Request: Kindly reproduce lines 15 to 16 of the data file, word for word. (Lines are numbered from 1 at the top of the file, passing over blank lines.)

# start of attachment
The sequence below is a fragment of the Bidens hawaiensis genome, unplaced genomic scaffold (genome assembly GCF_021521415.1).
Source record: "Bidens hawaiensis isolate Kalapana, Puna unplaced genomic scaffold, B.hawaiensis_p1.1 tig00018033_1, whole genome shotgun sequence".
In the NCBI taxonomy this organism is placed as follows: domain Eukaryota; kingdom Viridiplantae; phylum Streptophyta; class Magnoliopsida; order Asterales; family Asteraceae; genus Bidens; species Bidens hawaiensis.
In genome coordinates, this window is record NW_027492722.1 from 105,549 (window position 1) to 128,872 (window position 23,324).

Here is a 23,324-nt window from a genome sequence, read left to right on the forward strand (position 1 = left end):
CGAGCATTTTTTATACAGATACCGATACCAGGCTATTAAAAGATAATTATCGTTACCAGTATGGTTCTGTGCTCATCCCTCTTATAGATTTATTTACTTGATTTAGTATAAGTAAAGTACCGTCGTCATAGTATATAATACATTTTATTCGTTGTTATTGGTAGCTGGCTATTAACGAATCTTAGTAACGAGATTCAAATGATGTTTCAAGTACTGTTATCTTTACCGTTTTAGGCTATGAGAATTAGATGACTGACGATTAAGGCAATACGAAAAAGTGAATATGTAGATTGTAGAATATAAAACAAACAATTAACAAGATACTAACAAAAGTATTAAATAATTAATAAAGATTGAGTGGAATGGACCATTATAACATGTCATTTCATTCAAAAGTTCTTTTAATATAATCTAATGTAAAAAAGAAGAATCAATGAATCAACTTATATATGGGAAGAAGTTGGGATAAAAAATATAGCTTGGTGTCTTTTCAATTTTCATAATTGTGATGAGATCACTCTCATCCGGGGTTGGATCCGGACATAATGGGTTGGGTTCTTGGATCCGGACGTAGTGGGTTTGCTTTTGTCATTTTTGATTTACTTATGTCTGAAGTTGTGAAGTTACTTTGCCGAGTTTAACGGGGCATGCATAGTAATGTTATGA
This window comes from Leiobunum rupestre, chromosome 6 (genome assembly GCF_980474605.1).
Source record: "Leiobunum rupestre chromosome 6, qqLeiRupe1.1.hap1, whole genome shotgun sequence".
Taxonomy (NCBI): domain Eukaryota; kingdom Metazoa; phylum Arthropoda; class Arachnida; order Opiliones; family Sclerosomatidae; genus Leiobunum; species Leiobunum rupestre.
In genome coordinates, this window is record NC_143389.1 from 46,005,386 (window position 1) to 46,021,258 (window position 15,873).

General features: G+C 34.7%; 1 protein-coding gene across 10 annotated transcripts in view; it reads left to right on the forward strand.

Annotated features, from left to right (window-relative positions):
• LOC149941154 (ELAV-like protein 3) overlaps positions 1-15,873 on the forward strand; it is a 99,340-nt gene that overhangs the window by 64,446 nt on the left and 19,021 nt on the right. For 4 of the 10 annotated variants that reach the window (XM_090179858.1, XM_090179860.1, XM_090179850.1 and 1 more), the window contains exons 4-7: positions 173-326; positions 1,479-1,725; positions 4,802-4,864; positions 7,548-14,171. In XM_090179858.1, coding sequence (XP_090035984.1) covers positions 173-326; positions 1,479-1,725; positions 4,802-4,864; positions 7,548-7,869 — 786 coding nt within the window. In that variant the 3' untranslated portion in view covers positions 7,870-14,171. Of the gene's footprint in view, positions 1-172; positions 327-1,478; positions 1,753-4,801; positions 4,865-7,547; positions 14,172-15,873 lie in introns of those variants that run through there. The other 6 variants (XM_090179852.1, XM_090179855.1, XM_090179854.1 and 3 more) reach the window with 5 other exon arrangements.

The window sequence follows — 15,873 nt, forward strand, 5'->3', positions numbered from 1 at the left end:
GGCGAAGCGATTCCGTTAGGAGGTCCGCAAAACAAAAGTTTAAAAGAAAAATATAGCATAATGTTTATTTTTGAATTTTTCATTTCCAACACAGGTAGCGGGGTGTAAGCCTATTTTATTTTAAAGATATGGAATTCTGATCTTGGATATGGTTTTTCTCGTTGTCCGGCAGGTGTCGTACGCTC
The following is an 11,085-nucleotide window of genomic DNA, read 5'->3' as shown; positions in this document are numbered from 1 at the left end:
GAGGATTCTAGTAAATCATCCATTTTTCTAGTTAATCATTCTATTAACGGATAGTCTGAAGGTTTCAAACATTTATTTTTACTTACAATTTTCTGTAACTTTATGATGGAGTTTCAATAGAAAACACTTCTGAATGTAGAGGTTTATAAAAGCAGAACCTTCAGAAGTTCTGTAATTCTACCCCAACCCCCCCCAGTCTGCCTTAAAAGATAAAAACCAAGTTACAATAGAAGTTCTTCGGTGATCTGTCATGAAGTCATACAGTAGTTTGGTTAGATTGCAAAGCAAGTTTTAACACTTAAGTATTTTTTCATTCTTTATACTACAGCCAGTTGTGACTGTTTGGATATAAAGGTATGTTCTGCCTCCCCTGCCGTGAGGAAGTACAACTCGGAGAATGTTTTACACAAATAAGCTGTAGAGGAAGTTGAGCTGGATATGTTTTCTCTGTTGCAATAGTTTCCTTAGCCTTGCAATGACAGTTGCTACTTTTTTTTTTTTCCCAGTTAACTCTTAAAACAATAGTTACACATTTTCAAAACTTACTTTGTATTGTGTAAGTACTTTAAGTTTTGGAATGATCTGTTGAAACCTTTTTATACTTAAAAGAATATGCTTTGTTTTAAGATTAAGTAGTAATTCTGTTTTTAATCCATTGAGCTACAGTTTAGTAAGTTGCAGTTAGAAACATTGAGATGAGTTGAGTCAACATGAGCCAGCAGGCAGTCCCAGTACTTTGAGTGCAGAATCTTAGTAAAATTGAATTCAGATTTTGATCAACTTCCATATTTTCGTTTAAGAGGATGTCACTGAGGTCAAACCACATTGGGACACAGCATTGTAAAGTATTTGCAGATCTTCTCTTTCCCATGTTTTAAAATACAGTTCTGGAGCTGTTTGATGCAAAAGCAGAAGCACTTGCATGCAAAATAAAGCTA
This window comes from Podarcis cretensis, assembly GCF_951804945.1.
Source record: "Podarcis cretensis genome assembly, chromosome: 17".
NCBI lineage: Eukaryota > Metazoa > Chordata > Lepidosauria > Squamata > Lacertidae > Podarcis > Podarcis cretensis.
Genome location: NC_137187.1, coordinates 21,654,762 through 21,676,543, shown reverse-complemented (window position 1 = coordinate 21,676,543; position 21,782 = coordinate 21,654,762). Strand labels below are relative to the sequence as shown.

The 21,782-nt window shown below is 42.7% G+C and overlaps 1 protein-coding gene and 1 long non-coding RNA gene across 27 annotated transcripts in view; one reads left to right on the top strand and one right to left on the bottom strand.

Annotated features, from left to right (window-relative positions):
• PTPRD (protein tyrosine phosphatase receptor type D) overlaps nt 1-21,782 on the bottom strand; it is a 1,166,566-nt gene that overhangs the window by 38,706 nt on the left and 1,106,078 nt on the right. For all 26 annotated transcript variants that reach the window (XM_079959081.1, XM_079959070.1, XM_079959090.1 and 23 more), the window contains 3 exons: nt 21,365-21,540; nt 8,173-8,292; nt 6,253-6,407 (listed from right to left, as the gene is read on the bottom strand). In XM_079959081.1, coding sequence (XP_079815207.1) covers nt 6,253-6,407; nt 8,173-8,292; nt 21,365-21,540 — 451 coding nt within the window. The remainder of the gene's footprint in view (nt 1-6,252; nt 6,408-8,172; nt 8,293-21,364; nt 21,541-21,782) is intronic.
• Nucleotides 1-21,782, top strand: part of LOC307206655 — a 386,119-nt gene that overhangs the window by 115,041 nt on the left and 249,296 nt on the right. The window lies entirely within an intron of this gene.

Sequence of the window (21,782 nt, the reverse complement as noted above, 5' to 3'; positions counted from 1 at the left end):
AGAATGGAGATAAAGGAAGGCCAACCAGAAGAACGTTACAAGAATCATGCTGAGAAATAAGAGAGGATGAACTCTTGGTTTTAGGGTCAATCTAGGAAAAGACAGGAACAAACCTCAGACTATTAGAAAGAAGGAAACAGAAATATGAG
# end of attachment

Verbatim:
GGCGAAGCGATTCCGTTAGGAGGTCCGCAAAACAAAAGTTTAAAAGAAAAATATAGCATAATGTTTATTTTTGAATTTTTCATTTCCAACACAGGTAGCGGGGTGTAAGCCTATTTTATTTTAAAGATATGGAATTCTGATCTTGGATATGGTTTTTCTCGTTGTCCGGCAGGTGTCGTACGCTC
The following is an 11,085-nucleotide window of genomic DNA, read 5'->3' as shown; positions in this document are numbered from 1 at the left end: